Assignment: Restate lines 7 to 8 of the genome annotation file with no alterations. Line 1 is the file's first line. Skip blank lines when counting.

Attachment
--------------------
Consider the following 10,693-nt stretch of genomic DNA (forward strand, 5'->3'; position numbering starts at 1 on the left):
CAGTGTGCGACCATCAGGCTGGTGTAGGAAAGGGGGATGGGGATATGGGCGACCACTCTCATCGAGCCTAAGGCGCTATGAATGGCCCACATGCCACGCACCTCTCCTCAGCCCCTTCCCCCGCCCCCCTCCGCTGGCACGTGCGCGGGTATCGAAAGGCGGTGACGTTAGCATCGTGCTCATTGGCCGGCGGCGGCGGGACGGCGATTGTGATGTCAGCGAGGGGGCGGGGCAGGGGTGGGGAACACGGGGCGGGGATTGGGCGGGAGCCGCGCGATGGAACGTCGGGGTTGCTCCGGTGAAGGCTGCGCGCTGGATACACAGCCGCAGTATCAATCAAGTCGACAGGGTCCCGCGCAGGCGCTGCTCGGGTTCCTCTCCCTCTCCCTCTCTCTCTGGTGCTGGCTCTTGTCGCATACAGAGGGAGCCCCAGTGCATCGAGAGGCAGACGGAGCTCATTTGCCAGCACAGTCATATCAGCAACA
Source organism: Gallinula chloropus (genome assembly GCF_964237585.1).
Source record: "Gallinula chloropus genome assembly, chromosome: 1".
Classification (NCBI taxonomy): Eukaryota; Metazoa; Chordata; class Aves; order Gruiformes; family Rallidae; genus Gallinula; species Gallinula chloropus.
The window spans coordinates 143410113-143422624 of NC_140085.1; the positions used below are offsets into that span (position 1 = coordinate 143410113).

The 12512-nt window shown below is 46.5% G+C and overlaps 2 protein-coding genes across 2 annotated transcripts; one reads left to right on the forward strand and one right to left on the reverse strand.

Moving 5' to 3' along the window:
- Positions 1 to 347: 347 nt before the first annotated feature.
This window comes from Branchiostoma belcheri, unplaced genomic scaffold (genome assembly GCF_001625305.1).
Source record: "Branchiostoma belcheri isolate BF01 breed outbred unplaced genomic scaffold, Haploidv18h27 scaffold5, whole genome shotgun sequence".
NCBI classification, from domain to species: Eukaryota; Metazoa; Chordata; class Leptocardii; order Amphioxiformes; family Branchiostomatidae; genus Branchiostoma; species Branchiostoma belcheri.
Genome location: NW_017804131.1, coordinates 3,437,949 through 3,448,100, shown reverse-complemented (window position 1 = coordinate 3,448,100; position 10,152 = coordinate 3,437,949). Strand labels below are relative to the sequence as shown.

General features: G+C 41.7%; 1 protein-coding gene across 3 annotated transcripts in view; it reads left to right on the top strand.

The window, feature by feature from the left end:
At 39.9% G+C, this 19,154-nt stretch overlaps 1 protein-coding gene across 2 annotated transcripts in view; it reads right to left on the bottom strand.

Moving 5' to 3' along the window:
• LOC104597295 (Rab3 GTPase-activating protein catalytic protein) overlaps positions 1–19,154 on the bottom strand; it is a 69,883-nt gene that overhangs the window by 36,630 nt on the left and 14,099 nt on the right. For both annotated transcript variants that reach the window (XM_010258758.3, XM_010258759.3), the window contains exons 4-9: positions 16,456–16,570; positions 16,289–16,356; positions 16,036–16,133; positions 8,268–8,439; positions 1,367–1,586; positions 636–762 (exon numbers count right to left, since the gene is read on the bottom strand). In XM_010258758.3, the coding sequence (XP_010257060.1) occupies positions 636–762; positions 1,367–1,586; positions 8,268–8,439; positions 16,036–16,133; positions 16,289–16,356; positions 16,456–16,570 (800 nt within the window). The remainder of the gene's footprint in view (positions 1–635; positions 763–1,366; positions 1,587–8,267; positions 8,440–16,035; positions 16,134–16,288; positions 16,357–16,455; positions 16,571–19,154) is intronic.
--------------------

The 12512-nt window shown below is 46.5% G+C and overlaps 2 protein-coding genes across 2 annotated transcripts; one reads left to right on the forward strand and one right to left on the reverse strand.

Moving 5' to 3' along the window: